One In Four Londoners Drove Drunk This Year

More than a quarter of London drivers think they have driven while over the alcohol limit in the past year, new research suggests.

A survey by the RAC found that just 74 percent of London motorists believe they have not been guilty of driving over the legal limit, meaning 26 percent may have done so, compared with 16 percent in the general population and 11 percent in rural areas.

In total, the RAC survey showed that around five million drivers across the U.K. believe they have got behind the wheel with an illegal quantity of alcohol in their system at least once in the past year.

The survey, which took in responses from 1,727 drivers, also found that men are more likely to risk drink driving than women, both straight after drinking and the morning after.

Beer Pint Drinking
A man drinks beer on February 7, 2014. Drink driving is still surprisingly common on British roads Justin Sullivan/Getty Images

It was also revealed that London had the second highest number of failed breathalyzer tests among all regions in 2016, with 6,244 offences, according to separate data obtained by from the Met Police.

Josh Harris, director of campaigns for road safety charity Brake, said: "These are shocking figures. Drink drivers destroy lives and inflict appalling suffering on families up and down the country.

"The current drink drive limit in the U.K. is far too high, and gives a false impression that it is safe to drink alcohol before getting behind the wheel. This limit must be lowered as a matter of urgency and cuts to road traffic policing reversed to increase enforcement and crack down on dangerous drink drivers."

The RAC research also revealed there is public support for a UK-wide reduction in the legal blood-alcohol limit to 50 milligrams per 100ml—as enforced in Scotland—with six in 10 (59 percent) of British motorists putting support behind 50mg or less becoming law.

As of 2017, the drink-drive law and breath test have been in force for 50 years, but the legal blood-alcohol limit in England and Wales has remained at 80mg per 100ml during the period. In the rest of Europe, with a few exceptions such as Malta, 50mg per 100ml or below is the legal limit.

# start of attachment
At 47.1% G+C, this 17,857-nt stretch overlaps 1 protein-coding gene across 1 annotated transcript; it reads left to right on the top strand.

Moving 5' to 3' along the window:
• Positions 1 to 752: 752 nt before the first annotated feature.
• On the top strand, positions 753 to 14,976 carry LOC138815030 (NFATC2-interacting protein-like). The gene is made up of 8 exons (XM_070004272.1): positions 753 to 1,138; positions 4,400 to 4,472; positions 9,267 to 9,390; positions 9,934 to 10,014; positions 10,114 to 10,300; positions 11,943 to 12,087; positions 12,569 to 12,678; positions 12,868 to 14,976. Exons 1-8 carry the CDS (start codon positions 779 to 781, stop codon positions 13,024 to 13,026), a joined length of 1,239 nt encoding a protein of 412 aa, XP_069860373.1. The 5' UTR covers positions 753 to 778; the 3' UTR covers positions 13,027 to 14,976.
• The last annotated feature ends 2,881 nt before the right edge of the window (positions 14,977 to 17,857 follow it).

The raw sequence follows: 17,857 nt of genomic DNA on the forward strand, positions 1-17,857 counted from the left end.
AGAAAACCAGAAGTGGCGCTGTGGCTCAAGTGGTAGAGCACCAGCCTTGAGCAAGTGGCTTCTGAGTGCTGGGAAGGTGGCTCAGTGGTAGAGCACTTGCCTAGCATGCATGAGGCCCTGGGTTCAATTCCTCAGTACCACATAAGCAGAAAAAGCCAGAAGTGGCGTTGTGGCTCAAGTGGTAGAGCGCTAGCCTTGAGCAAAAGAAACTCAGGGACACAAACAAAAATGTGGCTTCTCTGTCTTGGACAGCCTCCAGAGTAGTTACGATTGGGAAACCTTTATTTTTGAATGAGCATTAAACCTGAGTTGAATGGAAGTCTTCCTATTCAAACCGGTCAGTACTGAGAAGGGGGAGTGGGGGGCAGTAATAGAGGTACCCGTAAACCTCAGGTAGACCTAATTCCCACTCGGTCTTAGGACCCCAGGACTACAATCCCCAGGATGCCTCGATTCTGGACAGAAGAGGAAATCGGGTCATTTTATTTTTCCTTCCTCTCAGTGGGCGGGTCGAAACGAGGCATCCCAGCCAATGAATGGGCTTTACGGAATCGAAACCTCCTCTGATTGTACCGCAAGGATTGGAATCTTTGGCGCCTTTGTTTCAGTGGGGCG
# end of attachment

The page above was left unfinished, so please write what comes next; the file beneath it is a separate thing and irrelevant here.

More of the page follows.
Government statistics for Britain show that the amount of casualties from reported road accidents between 2012 and 2016—where one of the drivers or riders involved was impaired by alcohol—has remained static. In both years, 143 people lost their lives in such accidents, and similar numbers continued in the years in between, totalling 702 over the five years.

As the U.K. is in the midst of the Christmas party season, the RAC is highlighting the "morning after" issue in an attempt to make sure motorists are safe to drive the next day.

RAC road safety spokesman Pete Williams said in a statement: "Anyone who thinks they are likely to have sobered up enough to drive just because they went to bed for a few hours may just be about to ruin someone else's Christmas as well as their own.

"It is vital that everyone who has been drinking leaves sufficient time for their body to process the alcohol they have consumed. If you are having to think whether you are sober enough to drive then the answer is you probably aren't.

"The dangers of drink-driving are truly horrific and should never be underestimated. Never have the words 'it's better to be safe than sorry' been more appropriate.

"Apart from the obvious dangers of being involved in accidents when drink-driving, police forces will be actively targeting drink-drivers during December so anyone found to be over the limit risks losing their licence as well as a hefty fine."